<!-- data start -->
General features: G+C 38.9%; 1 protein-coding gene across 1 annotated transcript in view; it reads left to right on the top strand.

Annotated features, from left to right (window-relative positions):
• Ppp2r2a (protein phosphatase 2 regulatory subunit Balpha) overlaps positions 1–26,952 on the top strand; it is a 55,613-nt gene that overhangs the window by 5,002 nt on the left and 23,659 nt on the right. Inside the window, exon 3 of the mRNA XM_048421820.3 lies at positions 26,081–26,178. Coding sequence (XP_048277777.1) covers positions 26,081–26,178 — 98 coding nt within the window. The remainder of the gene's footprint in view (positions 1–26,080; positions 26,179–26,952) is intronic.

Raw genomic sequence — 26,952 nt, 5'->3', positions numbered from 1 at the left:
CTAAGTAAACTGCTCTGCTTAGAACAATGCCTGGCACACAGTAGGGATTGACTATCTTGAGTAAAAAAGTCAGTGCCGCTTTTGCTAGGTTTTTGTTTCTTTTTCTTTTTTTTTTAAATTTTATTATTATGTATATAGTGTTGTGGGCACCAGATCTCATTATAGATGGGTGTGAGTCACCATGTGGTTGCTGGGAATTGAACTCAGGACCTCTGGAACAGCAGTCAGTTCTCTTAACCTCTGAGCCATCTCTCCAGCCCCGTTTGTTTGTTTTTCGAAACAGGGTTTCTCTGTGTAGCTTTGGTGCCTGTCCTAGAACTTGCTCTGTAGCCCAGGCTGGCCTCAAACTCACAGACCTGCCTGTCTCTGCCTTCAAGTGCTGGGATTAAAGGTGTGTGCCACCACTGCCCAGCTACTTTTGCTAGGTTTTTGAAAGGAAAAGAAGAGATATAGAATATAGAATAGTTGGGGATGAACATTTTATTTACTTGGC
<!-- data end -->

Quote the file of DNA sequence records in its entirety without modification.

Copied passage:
General features: G+C 38.9%; 1 protein-coding gene across 1 annotated transcript in view; it reads left to right on the top strand.

Annotated features, from left to right (window-relative positions):
• Ppp2r2a (protein phosphatase 2 regulatory subunit Balpha) overlaps positions 1–26,952 on the top strand; it is a 55,613-nt gene that overhangs the window by 5,002 nt on the left and 23,659 nt on the right. Inside the window, exon 3 of the mRNA XM_048421820.3 lies at positions 26,081–26,178. Coding sequence (XP_048277777.1) covers positions 26,081–26,178 — 98 coding nt within the window. The remainder of the gene's footprint in view (positions 1–26,080; positions 26,179–26,952) is intronic.

Raw genomic sequence — 26,952 nt, 5'->3', positions numbered from 1 at the left:
CTAAGTAAACTGCTCTGCTTAGAACAATGCCTGGCACACAGTAGGGATTGACTATCTTGAGTAAAAAAGTCAGTGCCGCTTTTGCTAGGTTTTTGTTTCTTTTTCTTTTTTTTTTAAATTTTATTATTATGTATATAGTGTTGTGGGCACCAGATCTCATTATAGATGGGTGTGAGTCACCATGTGGTTGCTGGGAATTGAACTCAGGACCTCTGGAACAGCAGTCAGTTCTCTTAACCTCTGAGCCATCTCTCCAGCCCCGTTTGTTTGTTTTTCGAAACAGGGTTTCTCTGTGTAGCTTTGGTGCCTGTCCTAGAACTTGCTCTGTAGCCCAGGCTGGCCTCAAACTCACAGACCTGCCTGTCTCTGCCTTCAAGTGCTGGGATTAAAGGTGTGTGCCACCACTGCCCAGCTACTTTTGCTAGGTTTTTGAAAGGAAAAGAAGAGATATAGAATATAGAATAGTTGGGGATGAACATTTTATTTACTTGGC